Why you should open a high-yield savings account -- and follow these tips to help pay off debt
Savings can provide a buffer against unexpected personal finance emergencies. When the economy is booming, people tend to spend more and save less. When the economy is slow, personal savings grow. During the coronavirus pandemic, Americans started saving more.
High-yield savings accounts provide higher interest rates than traditional savings accounts or a checking account, which more than likely does not earn any interest or otherwise has a much lower interest rate. When paying off consumer debt, building an emergency savings fund or saving up for a large expense, high-yield savings accounts can help you attain your objectives.
Having such an account can help fund expenses and debt repayment like an auto loan, loans for bad credit or a home equity loan. When shopping around for your best high-yield savings options, visit Credible to explore possible solutions that could be making you more money.
Here are a few debt relief tips to help you pay off high-interest debt and simultaneously save money with a high-yield savings account to achieve your goals quicker.
HOW TO CHOOSE A HIGH-YIELD SAVINGS ACCOUNT
1. Create a strict monthly budget for personal expenses
The national average savings account earns just 0.04% APY, according to the FDIC. High-yield accounts make much more, sometimes as much as 10 times more. For example, American Express offers high-yield accounts with a 0.40% APY.
And, although personal savings have grown during the pandemic, interest rates have remained low. Ken Tumin, the founder of DepositAccounts.com, said he expects that "widespread gains are unlikely until at least 2024."
If you want to get ahead, it’s vital to create a strict monthly budget and stick with it. There are several good reasons for a personal budget:
- A monthly budget helps you keep your eye on the prize so you can meet your long-term goals.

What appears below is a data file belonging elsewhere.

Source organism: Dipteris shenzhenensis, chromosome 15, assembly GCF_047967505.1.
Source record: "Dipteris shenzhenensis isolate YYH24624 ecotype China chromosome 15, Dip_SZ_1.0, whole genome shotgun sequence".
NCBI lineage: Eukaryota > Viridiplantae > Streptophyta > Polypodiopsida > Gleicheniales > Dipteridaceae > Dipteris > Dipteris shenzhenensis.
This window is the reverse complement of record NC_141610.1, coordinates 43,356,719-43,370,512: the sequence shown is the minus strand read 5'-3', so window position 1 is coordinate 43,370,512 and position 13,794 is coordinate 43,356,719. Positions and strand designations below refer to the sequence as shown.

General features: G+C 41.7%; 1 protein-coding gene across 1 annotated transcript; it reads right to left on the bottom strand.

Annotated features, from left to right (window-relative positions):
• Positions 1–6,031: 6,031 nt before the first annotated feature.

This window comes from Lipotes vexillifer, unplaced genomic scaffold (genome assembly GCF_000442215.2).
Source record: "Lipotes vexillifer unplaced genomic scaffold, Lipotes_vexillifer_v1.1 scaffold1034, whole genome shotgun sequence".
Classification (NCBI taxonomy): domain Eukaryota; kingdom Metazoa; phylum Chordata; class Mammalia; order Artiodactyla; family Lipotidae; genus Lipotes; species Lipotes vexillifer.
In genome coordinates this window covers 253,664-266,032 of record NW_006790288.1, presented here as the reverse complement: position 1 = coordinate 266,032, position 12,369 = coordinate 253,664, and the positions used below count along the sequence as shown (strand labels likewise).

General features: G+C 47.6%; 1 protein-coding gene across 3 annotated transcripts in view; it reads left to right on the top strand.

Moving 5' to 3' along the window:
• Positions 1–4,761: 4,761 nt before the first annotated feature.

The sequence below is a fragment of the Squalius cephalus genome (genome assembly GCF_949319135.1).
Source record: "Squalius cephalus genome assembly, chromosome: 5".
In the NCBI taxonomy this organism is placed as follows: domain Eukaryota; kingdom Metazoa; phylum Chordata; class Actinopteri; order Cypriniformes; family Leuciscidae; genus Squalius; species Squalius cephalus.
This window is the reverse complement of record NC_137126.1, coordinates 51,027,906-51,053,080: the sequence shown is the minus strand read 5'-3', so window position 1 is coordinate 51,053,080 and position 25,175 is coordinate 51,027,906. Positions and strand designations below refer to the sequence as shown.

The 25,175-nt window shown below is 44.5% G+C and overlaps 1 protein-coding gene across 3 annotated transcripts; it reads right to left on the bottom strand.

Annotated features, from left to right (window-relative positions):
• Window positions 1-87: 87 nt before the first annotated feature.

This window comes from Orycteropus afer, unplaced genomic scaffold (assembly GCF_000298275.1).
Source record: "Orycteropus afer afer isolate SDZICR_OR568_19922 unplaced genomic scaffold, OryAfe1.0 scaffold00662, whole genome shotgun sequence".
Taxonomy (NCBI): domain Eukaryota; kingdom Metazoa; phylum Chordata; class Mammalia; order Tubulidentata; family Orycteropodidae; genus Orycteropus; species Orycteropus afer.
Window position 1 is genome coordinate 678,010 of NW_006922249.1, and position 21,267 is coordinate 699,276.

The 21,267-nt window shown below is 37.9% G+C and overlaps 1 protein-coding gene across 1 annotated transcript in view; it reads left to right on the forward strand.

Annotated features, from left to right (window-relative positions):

- A budget can help you understand where your money goes each month.
- Personal budgets can help ensure you don’t spend money you don’t have.
- A budget can help you in preparing for retirement and unexpected emergencies.
- Strict monthly budgets highlight any bad spending habits.
- A monthly budget can also help you pay down debt.
5 MYTHS ABOUT HIGH-YIELD SAVINGS ACCOUNTS
2. Don’t take on any new debt
If you’re trying to simultaneously save and pay down or pay off moths worth of existing debt – like student loans, paying off credit card bills or a car loan – the last thing you need is new debt. Of course, if you have no emergency fund to fall back on and something unexpected happens, you may need to consider a personal loan. Right now, interest rates are low but any new debt will still need to be repaid, which may leave little to add to a high-yield savings account.
4 REASONS TO OPEN A HIGH-YIELD SAVINGS ACCOUNT RIGHT NOW
3. Reduce spending on non-essentials
If you find yourself buying coffee from a local shop seven days a week, you may want to make coffee at home once in a while and put the money you save into a high-yield savings account. Essentials like food, gas and rent are expensive, so saving where you can is sensible. Credible can explain the process of opening a high-yield savings account via an online bank. Follow these steps to open up a high-yield online savings account and save more money now.
4. When you make a purchase, pay with cash
Before credit cards, everyone paid with cash. It’s much easier, however, to pay with a credit card than to part with the green stuff in your wallet. So, if you commit to paying for most things with cash, you may find yourself spending less and putting what you save into a savings account. Explore how you can earn more cash with high-yield savings options via Credible. And, when you go out, leave your credit cards at home.
WHY IT’S A GOOD IDEA TO PUT SOME MONEY IN A HIGH-YIELD SAVINGS ACCOUNT
5. Cut down or cut out subscription services
A recent survey by Instamotor found that nearly one in 10, or 9.3% of millennials between the ages of 18 and 34, admits to spending $200 or more each month on subscription services. However, many of those services are never used. Instead of spending all of your hard-earned cash on months worth of subscriptions, cancel those that you don’t use and put the money into a high-yield account and build yourself an emergency fund.
The bottom line
Debt management can take a while even if some some debts have come on quickly, but following these tips can help. But when it comes to putting money away for a rainy day, retirement planning, saving for home improvement projects, paying off credit card balances or making a mortgage down payment if you're a first-time home buyer, don’t leave money on the table. Maximize your earnings with high-yield savings account options on the Credible marketplace.
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